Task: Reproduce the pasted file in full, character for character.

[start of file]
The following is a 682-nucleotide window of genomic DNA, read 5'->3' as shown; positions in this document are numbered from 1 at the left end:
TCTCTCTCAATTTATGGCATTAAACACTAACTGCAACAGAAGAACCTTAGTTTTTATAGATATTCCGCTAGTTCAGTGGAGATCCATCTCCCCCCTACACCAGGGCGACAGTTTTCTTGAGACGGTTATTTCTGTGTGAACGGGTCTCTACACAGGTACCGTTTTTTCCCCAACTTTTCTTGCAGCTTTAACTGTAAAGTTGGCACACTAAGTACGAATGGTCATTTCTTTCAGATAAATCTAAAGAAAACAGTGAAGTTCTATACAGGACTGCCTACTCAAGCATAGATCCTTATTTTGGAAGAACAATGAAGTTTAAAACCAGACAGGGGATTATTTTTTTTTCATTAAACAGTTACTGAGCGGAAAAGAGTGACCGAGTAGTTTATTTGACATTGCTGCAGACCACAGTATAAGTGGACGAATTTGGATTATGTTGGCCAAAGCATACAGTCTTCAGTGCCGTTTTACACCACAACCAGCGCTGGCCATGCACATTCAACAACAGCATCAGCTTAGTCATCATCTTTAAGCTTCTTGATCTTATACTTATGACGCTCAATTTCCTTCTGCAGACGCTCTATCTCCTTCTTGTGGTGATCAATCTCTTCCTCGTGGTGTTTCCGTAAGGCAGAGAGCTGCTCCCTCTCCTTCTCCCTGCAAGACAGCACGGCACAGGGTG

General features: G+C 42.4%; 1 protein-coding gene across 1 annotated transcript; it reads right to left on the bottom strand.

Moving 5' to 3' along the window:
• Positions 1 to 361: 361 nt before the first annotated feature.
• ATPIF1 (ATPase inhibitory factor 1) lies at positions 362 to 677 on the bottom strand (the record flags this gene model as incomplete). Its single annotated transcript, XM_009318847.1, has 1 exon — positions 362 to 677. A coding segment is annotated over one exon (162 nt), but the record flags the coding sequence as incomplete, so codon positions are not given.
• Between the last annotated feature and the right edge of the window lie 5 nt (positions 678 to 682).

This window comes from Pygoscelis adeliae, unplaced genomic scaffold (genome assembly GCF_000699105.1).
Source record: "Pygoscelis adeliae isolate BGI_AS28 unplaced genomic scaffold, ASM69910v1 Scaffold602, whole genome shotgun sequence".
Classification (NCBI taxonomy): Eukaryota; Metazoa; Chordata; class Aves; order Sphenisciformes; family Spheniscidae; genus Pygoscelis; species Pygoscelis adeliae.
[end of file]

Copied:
The following is a 682-nucleotide window of genomic DNA, read 5'->3' as shown; positions in this document are numbered from 1 at the left end:
TCTCTCTCAATTTATGGCATTAAACACTAACTGCAACAGAAGAACCTTAGTTTTTATAGATATTCCGCTAGTTCAGTGGAGATCCATCTCCCCCCTACACCAGGGCGACAGTTTTCTTGAGACGGTTATTTCTGTGTGAACGGGTCTCTACACAGGTACCGTTTTTTCCCCAACTTTTCTTGCAGCTTTAACTGTAAAGTTGGCACACTAAGTACGAATGGTCATTTCTTTCAGATAAATCTAAAGAAAACAGTGAAGTTCTATACAGGACTGCCTACTCAAGCATAGATCCTTATTTTGGAAGAACAATGAAGTTTAAAACCAGACAGGGGATTATTTTTTTTTCATTAAACAGTTACTGAGCGGAAAAGAGTGACCGAGTAGTTTATTTGACATTGCTGCAGACCACAGTATAAGTGGACGAATTTGGATTATGTTGGCCAAAGCATACAGTCTTCAGTGCCGTTTTACACCACAACCAGCGCTGGCCATGCACATTCAACAACAGCATCAGCTTAGTCATCATCTTTAAGCTTCTTGATCTTATACTTATGACGCTCAATTTCCTTCTGCAGACGCTCTATCTCCTTCTTGTGGTGATCAATCTCTTCCTCGTGGTGTTTCCGTAAGGCAGAGAGCTGCTCCCTCTCCTTCTCCCTGCAAGACAGCACGGCACAGGGTG

General features: G+C 42.4%; 1 protein-coding gene across 1 annotated transcript; it reads right to left on the bottom strand.

Moving 5' to 3' along the window:
• Positions 1 to 361: 361 nt before the first annotated feature.
• ATPIF1 (ATPase inhibitory factor 1) lies at positions 362 to 677 on the bottom strand (the record flags this gene model as incomplete). Its single annotated transcript, XM_009318847.1, has 1 exon — positions 362 to 677. A coding segment is annotated over one exon (162 nt), but the record flags the coding sequence as incomplete, so codon positions are not given.
• Between the last annotated feature and the right edge of the window lie 5 nt (positions 678 to 682).

This window comes from Pygoscelis adeliae, unplaced genomic scaffold (genome assembly GCF_000699105.1).
Source record: "Pygoscelis adeliae isolate BGI_AS28 unplaced genomic scaffold, ASM69910v1 Scaffold602, whole genome shotgun sequence".
Classification (NCBI taxonomy): Eukaryota; Metazoa; Chordata; class Aves; order Sphenisciformes; family Spheniscidae; genus Pygoscelis; species Pygoscelis adeliae.